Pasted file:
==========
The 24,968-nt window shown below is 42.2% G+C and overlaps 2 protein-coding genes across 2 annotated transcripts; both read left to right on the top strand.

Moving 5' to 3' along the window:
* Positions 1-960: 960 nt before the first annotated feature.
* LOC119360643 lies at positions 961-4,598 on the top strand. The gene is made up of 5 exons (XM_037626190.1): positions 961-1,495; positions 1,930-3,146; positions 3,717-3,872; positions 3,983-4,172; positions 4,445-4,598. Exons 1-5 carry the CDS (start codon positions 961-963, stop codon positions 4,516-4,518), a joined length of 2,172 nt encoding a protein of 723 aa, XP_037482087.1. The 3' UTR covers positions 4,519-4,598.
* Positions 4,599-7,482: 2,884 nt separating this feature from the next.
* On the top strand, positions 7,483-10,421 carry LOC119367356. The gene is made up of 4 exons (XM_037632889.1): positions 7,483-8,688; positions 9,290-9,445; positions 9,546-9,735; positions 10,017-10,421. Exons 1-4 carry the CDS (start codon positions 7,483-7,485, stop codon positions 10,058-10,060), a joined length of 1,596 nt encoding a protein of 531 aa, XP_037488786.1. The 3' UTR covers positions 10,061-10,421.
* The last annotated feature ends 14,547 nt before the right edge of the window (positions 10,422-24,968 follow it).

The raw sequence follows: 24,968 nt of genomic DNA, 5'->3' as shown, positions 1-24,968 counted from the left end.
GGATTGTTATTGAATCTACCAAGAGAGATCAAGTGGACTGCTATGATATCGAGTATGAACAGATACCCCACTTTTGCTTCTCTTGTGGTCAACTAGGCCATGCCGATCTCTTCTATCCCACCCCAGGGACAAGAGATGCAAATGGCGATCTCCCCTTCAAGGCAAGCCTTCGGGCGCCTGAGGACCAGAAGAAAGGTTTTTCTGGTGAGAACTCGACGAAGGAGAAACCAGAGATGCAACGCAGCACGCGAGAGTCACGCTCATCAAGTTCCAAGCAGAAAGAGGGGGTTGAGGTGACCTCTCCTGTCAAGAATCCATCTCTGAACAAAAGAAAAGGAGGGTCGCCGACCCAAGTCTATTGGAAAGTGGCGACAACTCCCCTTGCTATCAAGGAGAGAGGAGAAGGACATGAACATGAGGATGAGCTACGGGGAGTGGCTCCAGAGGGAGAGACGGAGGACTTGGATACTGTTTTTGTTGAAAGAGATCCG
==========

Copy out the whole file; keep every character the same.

The 24,968-nt window shown below is 42.2% G+C and overlaps 2 protein-coding genes across 2 annotated transcripts; both read left to right on the top strand.

Moving 5' to 3' along the window:
* Positions 1-960: 960 nt before the first annotated feature.
* LOC119360643 lies at positions 961-4,598 on the top strand. The gene is made up of 5 exons (XM_037626190.1): positions 961-1,495; positions 1,930-3,146; positions 3,717-3,872; positions 3,983-4,172; positions 4,445-4,598. Exons 1-5 carry the CDS (start codon positions 961-963, stop codon positions 4,516-4,518), a joined length of 2,172 nt encoding a protein of 723 aa, XP_037482087.1. The 3' UTR covers positions 4,519-4,598.
* Positions 4,599-7,482: 2,884 nt separating this feature from the next.
* On the top strand, positions 7,483-10,421 carry LOC119367356. The gene is made up of 4 exons (XM_037632889.1): positions 7,483-8,688; positions 9,290-9,445; positions 9,546-9,735; positions 10,017-10,421. Exons 1-4 carry the CDS (start codon positions 7,483-7,485, stop codon positions 10,058-10,060), a joined length of 1,596 nt encoding a protein of 531 aa, XP_037488786.1. The 3' UTR covers positions 10,061-10,421.
* The last annotated feature ends 14,547 nt before the right edge of the window (positions 10,422-24,968 follow it).

The raw sequence follows: 24,968 nt of genomic DNA, 5'->3' as shown, positions 1-24,968 counted from the left end.
GGATTGTTATTGAATCTACCAAGAGAGATCAAGTGGACTGCTATGATATCGAGTATGAACAGATACCCCACTTTTGCTTCTCTTGTGGTCAACTAGGCCATGCCGATCTCTTCTATCCCACCCCAGGGACAAGAGATGCAAATGGCGATCTCCCCTTCAAGGCAAGCCTTCGGGCGCCTGAGGACCAGAAGAAAGGTTTTTCTGGTGAGAACTCGACGAAGGAGAAACCAGAGATGCAACGCAGCACGCGAGAGTCACGCTCATCAAGTTCCAAGCAGAAAGAGGGGGTTGAGGTGACCTCTCCTGTCAAGAATCCATCTCTGAACAAAAGAAAAGGAGGGTCGCCGACCCAAGTCTATTGGAAAGTGGCGACAACTCCCCTTGCTATCAAGGAGAGAGGAGAAGGACATGAACATGAGGATGAGCTACGGGGAGTGGCTCCAGAGGGAGAGACGGAGGACTTGGATACTGTTTTTGTTGAAAGAGATCCG